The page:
Invisible Children

"Invisibility is a lack of hope, a lack of opportunity, and the inability to access the basic elements that define a safe, productive life, including education, health care, housing, food, clean water, sanitation, and security."  - Invisible Children

Children in War

The number of children actively engaged in warfare surpasses a quarter of a million.  The United Nations estimates that there are more than 250,000 children associated with armed groups or forces, as soldiers, cooks, porters, and sexual partners.[i]  And we cannot know with any precision the numbers engaged in conflicts in ungoverned regions – those where no governmental authority is in place – such as the eastern portion of the DRC or northern Nigeria.

Children in conflict carry more than rifles, knives and grenades.  They carry immense psychological and emotional scars that leave trauma deeply implanted in still-forming young minds.   Since 1990, two million children have died as a direct result of armed conflict, six million more have been disabled or seriously injured, and another one million have been orphaned or separated from their families.  Wars and civil violence in the 21st century exacted an enormous and disproportionate cost on young people, many of whom became the currency of these conflicts.  Even when conflicts cease, their psychological burdens often preclude full social participation.[ii]

The Lord’s Resistance Army in Uganda is noted for kidnapping young boys and girls from rural villages and compelling them to fight either through physical intimidation or drugs.   They have been doing so since 1986, and more than 5,000 children are currently engaged in LRA activities.  Observers estimate that 90% of the LRA’s fighting force is comprised of children.[iii]

Casualty rates among children point to their inclusion in the mechanisms of warfare.  Beyond their role as coerced combatants, children are too often caught in the line of fire.  Children constitute the majority of causalities caused by landmines, remnants of cluster munitions and other explosive remnants of war.  In 2011, children comprised 61% of all civilian casualties in Afghanistan, 58% of casualties in the Lao, half of all casualties in Iraq, and almost half in Sudan.[iv]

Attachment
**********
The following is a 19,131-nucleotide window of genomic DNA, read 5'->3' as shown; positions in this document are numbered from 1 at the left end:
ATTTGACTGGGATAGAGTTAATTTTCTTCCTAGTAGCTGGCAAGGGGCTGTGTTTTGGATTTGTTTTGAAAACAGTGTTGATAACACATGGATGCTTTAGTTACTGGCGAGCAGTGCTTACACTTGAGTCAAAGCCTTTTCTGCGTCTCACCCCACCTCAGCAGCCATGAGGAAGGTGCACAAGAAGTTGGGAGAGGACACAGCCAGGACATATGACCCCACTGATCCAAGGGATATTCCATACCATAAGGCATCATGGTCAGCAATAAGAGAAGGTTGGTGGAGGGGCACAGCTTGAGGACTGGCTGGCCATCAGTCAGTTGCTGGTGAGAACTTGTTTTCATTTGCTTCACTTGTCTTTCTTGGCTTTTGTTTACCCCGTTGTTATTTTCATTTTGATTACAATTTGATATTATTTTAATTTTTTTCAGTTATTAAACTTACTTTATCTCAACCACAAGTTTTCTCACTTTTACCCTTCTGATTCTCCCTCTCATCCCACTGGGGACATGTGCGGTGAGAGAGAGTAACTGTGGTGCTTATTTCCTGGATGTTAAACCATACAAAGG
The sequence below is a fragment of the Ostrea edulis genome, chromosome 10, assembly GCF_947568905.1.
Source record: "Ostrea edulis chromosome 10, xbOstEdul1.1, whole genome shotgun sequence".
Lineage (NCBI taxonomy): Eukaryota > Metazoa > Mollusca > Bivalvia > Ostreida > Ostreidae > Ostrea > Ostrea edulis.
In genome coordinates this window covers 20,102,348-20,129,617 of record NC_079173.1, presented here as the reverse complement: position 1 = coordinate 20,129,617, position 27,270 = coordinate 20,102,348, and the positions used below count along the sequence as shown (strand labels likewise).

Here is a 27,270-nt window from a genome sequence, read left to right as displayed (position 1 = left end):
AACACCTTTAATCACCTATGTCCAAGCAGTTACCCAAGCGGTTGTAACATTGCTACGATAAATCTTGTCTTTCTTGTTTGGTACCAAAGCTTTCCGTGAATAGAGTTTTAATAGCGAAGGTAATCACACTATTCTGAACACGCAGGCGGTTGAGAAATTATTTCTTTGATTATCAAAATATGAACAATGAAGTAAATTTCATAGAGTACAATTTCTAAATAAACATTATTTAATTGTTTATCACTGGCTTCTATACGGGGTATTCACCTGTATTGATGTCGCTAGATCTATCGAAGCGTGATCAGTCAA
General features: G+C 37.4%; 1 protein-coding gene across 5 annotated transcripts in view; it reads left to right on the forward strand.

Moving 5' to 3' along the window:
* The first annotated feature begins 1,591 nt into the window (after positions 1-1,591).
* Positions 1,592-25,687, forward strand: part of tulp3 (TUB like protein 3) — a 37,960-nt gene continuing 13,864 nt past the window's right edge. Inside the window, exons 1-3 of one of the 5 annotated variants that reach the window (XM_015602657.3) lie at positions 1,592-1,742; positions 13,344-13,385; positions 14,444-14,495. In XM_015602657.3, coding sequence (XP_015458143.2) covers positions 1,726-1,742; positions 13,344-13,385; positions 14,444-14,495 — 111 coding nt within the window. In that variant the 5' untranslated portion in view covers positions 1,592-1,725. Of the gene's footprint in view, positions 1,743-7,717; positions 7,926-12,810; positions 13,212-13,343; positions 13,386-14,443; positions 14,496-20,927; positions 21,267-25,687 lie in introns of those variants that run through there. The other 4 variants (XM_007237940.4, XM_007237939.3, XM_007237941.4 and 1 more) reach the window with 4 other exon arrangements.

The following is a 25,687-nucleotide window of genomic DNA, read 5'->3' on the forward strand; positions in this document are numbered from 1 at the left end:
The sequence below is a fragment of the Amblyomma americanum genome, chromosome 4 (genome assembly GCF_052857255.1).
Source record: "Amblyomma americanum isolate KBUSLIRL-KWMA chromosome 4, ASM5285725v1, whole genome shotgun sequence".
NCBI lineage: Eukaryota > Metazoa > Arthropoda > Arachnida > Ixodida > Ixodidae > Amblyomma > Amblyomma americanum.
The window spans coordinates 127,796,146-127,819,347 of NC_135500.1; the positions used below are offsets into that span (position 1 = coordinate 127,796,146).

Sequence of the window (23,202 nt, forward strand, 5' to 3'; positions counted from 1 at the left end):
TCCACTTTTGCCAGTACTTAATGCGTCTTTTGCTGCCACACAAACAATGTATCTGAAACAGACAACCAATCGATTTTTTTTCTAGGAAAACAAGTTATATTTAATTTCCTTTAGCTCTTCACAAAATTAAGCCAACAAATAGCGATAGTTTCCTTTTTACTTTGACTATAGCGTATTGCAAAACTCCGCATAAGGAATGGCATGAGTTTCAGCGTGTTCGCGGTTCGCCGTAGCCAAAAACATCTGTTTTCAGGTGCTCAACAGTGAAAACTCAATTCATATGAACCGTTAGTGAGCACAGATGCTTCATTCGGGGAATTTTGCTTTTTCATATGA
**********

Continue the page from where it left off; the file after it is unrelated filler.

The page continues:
Children fleeing the Rwandan genocide crossing eastward into Burundi or northward into Uganda found themselves without a country to return to when the fighting ended.  Having lost parents and family in the warfare, they lacked documentation for reentry and, in fact, would have had no place to go were they readmitted.  Many languished in refugee camps, while others became involved in crime and violence.  Others still fled to the DRC where they joined in that country’s continuing ethnic conflicts, fueled by the same divisions that led to Rwanda’s tragedy

Child soldiers are not restricted to conflicts in Africa, although the experiences within the past two decades in Liberia, Uganda, the DRC and Sierra Leone have dominated headlines.  Hundreds of children under the age of eighteen took part in Sri Lanka’s civil war,[v] both Colombia’s leftist rebels and right-wing paramilitaries have kidnapped children to be soldiers, with estimates as high as 18,000 coerced into one side or another.[vi]   In Myanmar, children as young as 11 are forced into the national army, and in Afghanistan, the Taliban use hundreds of children as fighters, with some even becoming suicide bombers.[vii]  Many of these young Taliban fighters are the victims of routine sexual abuse by their trainers, some drugged into unconsciousness and then molested while they slept.[viii]  And in Syria, children as young as 15 are being recruited by many of the rebel factions fighting the Assad regime, including the Western-backed Free Syrian Army, the Islamic Front, the al-Qaeda-affiliated Nusra Front and the breakaway Islamic State of Iraq and Syria (ISIS).[ix]

[i] Otunnu, Olara A.., 2005. ‘Era of Application: Instituting a compliance and enforcement regime for CAAC’, Statement before the Security Council, United Nations, New York, 23 February, p. 3.  Cited in: UNICEF, 2009.  Progress for Children: A report card on child protection, Report No. 8, UNICEF, New York, p. 21.
[ii] UNICEF. (2013, May). State of the World's Children Report. 55. Retrieved October 19, 2013, from UNICEF:
[iv] UNICEF. (2013, May). State of the World's Children Report. 55. Retrieved October 19, 2013, from UNICEF:
[viii]Qasim Youfsazai, “Taliban Sexually Abuse Suicide Bombers During Training, NDS Says,” Central Asia Online, October 3, 2013;

Demographics of Invisibility